I only have a relatively small chunk of people who I can influence directly with map + compass work, but I assure you I'm doing my part in my little corner to get back to basics.
 

vonGarvin

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As an aside, let's not confuse precision and accuracy.  Yes, today's weapons are fairly accurate; however, it's not precision when you accurately drop a 5000 lb bomb on a tin hut, destroying the entire neighbourhood in the resulting explosion.

Anyway, carry on! :salute:
 

TangoTwoBravo

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Petamocto said:
Bruce,

I completely agree that you need to take advantage of new technologies, but this is not at all the same as holding on to spears when you should switch to guns.

We stopped using spears?!? I miss one Doctrine and Training Bulletin and I am out of the loop!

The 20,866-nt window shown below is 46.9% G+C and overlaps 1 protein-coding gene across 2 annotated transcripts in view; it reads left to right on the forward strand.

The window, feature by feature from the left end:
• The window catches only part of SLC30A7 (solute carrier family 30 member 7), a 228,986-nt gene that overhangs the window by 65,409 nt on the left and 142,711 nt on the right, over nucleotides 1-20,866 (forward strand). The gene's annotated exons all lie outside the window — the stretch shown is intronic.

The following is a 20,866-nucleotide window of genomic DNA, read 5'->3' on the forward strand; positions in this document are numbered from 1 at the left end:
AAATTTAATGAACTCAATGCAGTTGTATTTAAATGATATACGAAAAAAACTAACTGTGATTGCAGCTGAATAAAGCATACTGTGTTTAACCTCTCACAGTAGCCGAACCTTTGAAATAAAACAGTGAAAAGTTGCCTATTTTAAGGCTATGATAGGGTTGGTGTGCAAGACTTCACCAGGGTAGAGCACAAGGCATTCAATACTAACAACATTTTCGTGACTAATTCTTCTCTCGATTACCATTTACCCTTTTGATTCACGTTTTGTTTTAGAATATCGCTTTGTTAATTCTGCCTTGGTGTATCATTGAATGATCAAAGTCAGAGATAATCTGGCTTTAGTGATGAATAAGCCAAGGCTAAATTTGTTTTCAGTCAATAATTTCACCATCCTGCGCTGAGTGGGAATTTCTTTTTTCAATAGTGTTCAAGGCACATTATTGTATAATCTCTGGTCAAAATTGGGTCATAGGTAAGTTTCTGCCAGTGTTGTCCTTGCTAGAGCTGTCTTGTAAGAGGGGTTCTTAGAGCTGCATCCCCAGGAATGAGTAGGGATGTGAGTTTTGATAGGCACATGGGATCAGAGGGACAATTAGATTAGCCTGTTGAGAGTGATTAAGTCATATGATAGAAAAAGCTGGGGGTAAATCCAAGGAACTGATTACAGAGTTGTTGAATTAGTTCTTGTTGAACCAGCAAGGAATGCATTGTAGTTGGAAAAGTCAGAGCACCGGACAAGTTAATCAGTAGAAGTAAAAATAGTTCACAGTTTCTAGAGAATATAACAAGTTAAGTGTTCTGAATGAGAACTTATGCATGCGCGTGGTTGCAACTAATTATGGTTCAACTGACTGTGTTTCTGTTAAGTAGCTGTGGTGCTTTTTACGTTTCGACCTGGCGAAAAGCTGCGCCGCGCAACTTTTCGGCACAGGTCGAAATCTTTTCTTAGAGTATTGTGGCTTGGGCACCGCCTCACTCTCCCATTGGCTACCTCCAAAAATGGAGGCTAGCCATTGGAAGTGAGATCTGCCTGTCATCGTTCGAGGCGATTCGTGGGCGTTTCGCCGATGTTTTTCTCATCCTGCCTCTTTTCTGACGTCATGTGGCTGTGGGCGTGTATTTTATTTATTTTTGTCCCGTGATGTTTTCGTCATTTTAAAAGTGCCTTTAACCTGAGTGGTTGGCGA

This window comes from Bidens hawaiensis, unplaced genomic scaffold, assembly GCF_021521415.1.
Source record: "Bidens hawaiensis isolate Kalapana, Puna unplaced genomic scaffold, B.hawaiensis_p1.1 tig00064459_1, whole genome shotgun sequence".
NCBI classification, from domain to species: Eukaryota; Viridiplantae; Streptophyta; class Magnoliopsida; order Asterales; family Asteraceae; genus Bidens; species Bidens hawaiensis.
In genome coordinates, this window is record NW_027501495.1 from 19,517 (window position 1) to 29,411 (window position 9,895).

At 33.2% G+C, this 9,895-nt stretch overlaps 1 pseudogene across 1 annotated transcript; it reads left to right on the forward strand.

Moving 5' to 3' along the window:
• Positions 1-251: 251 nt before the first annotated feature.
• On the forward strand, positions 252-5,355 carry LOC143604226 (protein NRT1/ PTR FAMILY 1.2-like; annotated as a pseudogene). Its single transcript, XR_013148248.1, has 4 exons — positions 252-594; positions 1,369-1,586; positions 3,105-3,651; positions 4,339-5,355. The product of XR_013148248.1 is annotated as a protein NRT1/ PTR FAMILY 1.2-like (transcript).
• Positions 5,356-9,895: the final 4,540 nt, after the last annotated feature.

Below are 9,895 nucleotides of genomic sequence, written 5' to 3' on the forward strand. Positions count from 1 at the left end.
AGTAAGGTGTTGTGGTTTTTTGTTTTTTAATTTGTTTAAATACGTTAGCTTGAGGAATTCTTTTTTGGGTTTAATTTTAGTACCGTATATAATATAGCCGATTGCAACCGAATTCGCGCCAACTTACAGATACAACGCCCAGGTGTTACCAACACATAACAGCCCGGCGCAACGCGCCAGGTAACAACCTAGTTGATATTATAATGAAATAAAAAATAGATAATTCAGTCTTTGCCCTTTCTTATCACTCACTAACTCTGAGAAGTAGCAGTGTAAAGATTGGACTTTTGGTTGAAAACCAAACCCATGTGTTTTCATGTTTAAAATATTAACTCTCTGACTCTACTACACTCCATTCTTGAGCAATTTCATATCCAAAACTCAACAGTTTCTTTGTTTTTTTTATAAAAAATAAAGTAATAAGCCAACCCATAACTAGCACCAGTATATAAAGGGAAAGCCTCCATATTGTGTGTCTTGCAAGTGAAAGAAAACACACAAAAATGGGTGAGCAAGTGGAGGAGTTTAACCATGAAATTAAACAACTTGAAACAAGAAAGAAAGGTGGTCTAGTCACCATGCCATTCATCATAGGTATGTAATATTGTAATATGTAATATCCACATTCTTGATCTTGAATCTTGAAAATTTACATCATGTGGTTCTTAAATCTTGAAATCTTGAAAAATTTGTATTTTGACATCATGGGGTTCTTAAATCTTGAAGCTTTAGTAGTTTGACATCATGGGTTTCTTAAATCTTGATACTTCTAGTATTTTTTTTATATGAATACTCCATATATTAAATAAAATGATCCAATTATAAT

To go with your point on Nav, though, I've had this debate with many colleagues on when is an appropriate time to let students use GPS/TACNAV. On the one hand there is the very good argument that you should be trained to use the tools you have. On the other hand, though, I think you learn bad habits with GPS/TACNAV. I watch many people move straight on a TACNAV course rather than actually crew command. I've seen companies come to a halt in tough terrain because the TACNAV stopped working (satellite problem).

I say we let people use GPS/TACNAV once they have demonstrated that they can crew command without it.

Sorry for the tangent!